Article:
There’s a reason most people don’t play their records at home with a DJ turntable. There are many differences between a belt-driven record player and a DJ turntable. Each has its own specific place in the world of vinyl records.
If you don’t have much experience with vinyl records, it can be a challenge to understand the differences between both systems. So, are DJ turntables good for listening to records? Keep reading through this write-up to get a detailed overview of the ins and outs of this question.
- DJ turntables are less popular for home listening due to their bulky size and lack of natural audio output.
- DJ turntables are more focused on live performance than anything else, with many sound customization features.
- Record players provide a warmer sound and deliver a higher-fidelity listening experience.
The Vast World of Turntables
With a quick search online, you’ll find that there’s an endless list of turntables that come with varying features and use cases. From belt-driven turntables with Bluetooth capabilities to larger turntable sets built for DJ performances, it’s important to know their differences if you’re looking to build a record collection.
For those wanting to play their favorite records at home, it’s likely they own a belt-driven turntable that could easily fit on a shelf. These types of turntables usually come with a dust cover. You’ll find different features such as varying RPMs, different quality tonearms, and potentially a pair of external speakers to go along with it.
What’s the Difference Between DJ Turntable and Record Player?
When it comes to listening to a vinyl record in a casual setting, there are a few reasons DJ record players aren’t the optimal choice.
Aside from their usual bulky size, the way they’re built isn’t aimed at standard audio playback. Their platters mount directly above the motor. This helps the DJ manipulate the movement of the records by hand. They are also manufactured with a direct-drive system, which is a higher torque motor that may cause extra vibration during use.
Of course, during a DJ set, you may not hear this, but you’ll definitely notice it amongst the silence in your home. DJ tables are designed to help a DJ manipulate audio and the vinyl record’s movement. Due to this, many aspects of the audio signal output don’t sound very natural.
Belt-drive record players come with all kinds of additional features aimed at reducing excess noise, so you can solely focus on the quality of the music. Many of them are also built to track vinyl records with precision without causing any kind of damage. There’s a wide selection of belt-driven turntables, some producing a higher quality audio output than others, but a DJ turntable isn’t built with sound quality as a priority. They focus more on live performance than anything else.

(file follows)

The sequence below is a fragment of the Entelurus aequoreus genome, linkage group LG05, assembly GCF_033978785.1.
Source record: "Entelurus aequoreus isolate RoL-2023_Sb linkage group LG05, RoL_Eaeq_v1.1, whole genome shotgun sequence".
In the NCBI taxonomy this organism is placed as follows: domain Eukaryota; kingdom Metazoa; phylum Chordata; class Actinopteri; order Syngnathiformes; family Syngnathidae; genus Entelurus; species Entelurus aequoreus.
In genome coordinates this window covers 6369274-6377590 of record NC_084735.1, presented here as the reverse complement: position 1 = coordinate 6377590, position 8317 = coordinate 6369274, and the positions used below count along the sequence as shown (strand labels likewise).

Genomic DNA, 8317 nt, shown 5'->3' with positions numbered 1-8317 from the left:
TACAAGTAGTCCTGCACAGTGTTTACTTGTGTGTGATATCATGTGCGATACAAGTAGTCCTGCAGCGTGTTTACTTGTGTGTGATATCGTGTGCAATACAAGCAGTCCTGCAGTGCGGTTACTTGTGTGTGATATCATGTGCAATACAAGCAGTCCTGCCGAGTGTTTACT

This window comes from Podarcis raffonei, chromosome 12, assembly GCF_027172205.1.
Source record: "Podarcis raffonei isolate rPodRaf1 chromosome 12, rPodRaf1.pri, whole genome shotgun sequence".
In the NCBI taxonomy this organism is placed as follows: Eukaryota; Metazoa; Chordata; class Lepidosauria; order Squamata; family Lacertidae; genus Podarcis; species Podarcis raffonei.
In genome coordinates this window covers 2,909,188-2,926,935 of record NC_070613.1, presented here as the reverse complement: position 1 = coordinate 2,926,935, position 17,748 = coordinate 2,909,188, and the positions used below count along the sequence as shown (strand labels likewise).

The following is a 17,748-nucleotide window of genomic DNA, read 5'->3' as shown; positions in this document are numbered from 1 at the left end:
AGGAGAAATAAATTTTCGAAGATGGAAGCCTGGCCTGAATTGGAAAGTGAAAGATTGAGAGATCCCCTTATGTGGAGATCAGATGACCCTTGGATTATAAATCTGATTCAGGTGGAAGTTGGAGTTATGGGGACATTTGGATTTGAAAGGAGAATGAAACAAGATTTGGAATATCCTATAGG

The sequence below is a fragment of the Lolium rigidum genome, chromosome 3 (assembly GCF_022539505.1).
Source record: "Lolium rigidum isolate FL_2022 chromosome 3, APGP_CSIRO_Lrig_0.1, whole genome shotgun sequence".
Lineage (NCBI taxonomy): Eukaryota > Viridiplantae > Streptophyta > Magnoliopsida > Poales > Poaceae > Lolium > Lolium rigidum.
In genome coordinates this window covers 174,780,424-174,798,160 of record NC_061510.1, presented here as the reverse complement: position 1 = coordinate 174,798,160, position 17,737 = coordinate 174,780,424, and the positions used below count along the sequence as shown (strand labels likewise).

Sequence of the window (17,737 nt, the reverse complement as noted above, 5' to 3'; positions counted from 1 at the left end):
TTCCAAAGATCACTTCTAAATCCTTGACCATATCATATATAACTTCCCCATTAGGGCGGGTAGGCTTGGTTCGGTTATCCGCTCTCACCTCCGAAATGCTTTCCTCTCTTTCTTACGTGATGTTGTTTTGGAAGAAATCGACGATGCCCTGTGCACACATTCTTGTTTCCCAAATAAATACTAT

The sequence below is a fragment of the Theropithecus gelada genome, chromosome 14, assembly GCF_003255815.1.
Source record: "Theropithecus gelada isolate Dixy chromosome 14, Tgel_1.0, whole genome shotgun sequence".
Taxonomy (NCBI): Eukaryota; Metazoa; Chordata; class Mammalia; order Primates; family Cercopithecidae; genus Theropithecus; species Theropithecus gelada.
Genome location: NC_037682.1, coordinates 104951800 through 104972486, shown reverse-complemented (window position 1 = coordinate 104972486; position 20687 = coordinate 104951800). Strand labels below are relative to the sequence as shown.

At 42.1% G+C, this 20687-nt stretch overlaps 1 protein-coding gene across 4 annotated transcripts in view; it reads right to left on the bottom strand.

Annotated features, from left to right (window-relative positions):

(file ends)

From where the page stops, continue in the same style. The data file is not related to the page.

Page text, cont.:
Below are some signature differences between a DJ turntable and a record player.
- More sound customization features
- Much heavier and larger in size
- Many connections for integration with other music technology
- Less natural audio output
- Low-torque and provides a warmer sound
- Subtle tonearms that deliver a higher fidelity listening experience
- Minimal audio adjustment features in comparison
- More detail in the frequency spectrum of each record
Each type of turntable comes with its particular use case, but both have their place in the world, even with evolving tastes between DJs and audiophiles. While record players with a belt drive get most of the attention when vinyl records are in question, DJ turntables are still very relevant in the music world.
What Are DJ Turntables Used For?
DJ turntables are used in a vast number of ways, but for the most part, they’re used for scratching and beatmatching two tracks. Live performances involve manipulating records using a hands-on approach and the tools that come with the turntable. Some of the included features of direct drive turntables will focus on pitch control, easy start and stop, multiple connectivity options, and even an array of sound effects.
If a DJ is well-versed with their equipment and the art form itself, it can make for a pretty impressive show, as they can blend genres and manipulate music in many ways.
In our modern era, there are also DJ turntables that take a digital approach and aren’t built for record scratching. These are often used within electronic music genres, but that doesn’t mean the old-school DJ turntables are out of style.
Record scratching can make for an interesting listening experience, but it’s clear at this point that they aren’t meant for casual listening sessions at home. Widely popular in the rap and hip-hop genres, direct-drive turntables are still quite prominent. The DJs that know their way around this equipment are also praised, as it takes a substantial amount of skill to be able to manipulate sound in this way.
The Future of Turntables
Regardless of the preferences of audiophiles and DJs, turntable technology will continue to evolve. I wouldn’t say old-school methods are on their way out by any means, but new-generation DJs are looking toward newer equipment. This is due to the variety of features that can be found in modern equipment. Still, there’s still something to be appreciated about classic methods of listening to vinyl.
DJ turntables are still relevant in the music world, and the artists that have refined that craft will continue to be a notable part of that culture. Even as interests change among younger crowds, vinyl records have seen a resurgence in recent years.
People of all ages have found its unique qualities to be worth the investment, whether it’s a belt drive or direct drive turntable, both have something to offer that’s timeless.
Lead Editor / Owner
After beginning his career in the video and audio recording industry, Andrew started HiFi Hippo to share his knowledge and passion for vinyl and vintage audio with other readers.